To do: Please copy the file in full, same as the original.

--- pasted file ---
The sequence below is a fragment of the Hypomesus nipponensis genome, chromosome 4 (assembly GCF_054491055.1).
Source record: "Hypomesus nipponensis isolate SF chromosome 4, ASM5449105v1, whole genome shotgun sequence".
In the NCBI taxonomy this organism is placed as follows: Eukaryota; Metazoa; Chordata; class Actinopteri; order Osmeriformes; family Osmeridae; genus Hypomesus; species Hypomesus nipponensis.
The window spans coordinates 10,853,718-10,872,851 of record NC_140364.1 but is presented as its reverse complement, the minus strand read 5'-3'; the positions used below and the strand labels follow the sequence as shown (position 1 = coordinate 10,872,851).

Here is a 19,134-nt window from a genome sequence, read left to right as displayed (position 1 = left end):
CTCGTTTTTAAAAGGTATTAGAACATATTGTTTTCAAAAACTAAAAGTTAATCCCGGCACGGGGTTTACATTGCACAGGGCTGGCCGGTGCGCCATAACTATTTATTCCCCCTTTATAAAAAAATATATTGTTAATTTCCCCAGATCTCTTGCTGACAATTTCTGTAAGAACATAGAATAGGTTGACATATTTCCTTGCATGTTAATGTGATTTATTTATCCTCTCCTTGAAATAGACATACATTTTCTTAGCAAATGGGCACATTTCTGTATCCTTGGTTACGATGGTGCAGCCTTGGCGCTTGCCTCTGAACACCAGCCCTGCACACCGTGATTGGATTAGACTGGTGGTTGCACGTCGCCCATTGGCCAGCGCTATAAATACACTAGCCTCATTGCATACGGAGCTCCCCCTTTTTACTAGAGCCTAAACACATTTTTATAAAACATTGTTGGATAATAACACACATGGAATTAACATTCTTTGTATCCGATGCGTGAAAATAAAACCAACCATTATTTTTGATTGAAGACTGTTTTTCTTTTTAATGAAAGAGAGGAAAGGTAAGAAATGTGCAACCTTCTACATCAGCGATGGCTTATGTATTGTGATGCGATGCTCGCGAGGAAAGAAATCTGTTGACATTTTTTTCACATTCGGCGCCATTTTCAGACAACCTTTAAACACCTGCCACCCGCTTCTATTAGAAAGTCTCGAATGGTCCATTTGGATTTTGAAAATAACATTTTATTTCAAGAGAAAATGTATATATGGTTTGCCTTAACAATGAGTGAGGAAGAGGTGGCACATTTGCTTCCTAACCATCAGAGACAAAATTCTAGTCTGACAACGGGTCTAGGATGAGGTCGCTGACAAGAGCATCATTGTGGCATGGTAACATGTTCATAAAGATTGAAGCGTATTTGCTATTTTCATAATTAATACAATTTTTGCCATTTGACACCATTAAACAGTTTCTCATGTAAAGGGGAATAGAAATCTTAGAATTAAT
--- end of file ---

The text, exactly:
The sequence below is a fragment of the Hypomesus nipponensis genome, chromosome 4 (assembly GCF_054491055.1).
Source record: "Hypomesus nipponensis isolate SF chromosome 4, ASM5449105v1, whole genome shotgun sequence".
In the NCBI taxonomy this organism is placed as follows: Eukaryota; Metazoa; Chordata; class Actinopteri; order Osmeriformes; family Osmeridae; genus Hypomesus; species Hypomesus nipponensis.
The window spans coordinates 10,853,718-10,872,851 of record NC_140364.1 but is presented as its reverse complement, the minus strand read 5'-3'; the positions used below and the strand labels follow the sequence as shown (position 1 = coordinate 10,872,851).

Here is a 19,134-nt window from a genome sequence, read left to right as displayed (position 1 = left end):
CTCGTTTTTAAAAGGTATTAGAACATATTGTTTTCAAAAACTAAAAGTTAATCCCGGCACGGGGTTTACATTGCACAGGGCTGGCCGGTGCGCCATAACTATTTATTCCCCCTTTATAAAAAAATATATTGTTAATTTCCCCAGATCTCTTGCTGACAATTTCTGTAAGAACATAGAATAGGTTGACATATTTCCTTGCATGTTAATGTGATTTATTTATCCTCTCCTTGAAATAGACATACATTTTCTTAGCAAATGGGCACATTTCTGTATCCTTGGTTACGATGGTGCAGCCTTGGCGCTTGCCTCTGAACACCAGCCCTGCACACCGTGATTGGATTAGACTGGTGGTTGCACGTCGCCCATTGGCCAGCGCTATAAATACACTAGCCTCATTGCATACGGAGCTCCCCCTTTTTACTAGAGCCTAAACACATTTTTATAAAACATTGTTGGATAATAACACACATGGAATTAACATTCTTTGTATCCGATGCGTGAAAATAAAACCAACCATTATTTTTGATTGAAGACTGTTTTTCTTTTTAATGAAAGAGAGGAAAGGTAAGAAATGTGCAACCTTCTACATCAGCGATGGCTTATGTATTGTGATGCGATGCTCGCGAGGAAAGAAATCTGTTGACATTTTTTTCACATTCGGCGCCATTTTCAGACAACCTTTAAACACCTGCCACCCGCTTCTATTAGAAAGTCTCGAATGGTCCATTTGGATTTTGAAAATAACATTTTATTTCAAGAGAAAATGTATATATGGTTTGCCTTAACAATGAGTGAGGAAGAGGTGGCACATTTGCTTCCTAACCATCAGAGACAAAATTCTAGTCTGACAACGGGTCTAGGATGAGGTCGCTGACAAGAGCATCATTGTGGCATGGTAACATGTTCATAAAGATTGAAGCGTATTTGCTATTTTCATAATTAATACAATTTTTGCCATTTGACACCATTAAACAGTTTCTCATGTAAAGGGGAATAGAAATCTTAGAATTAAT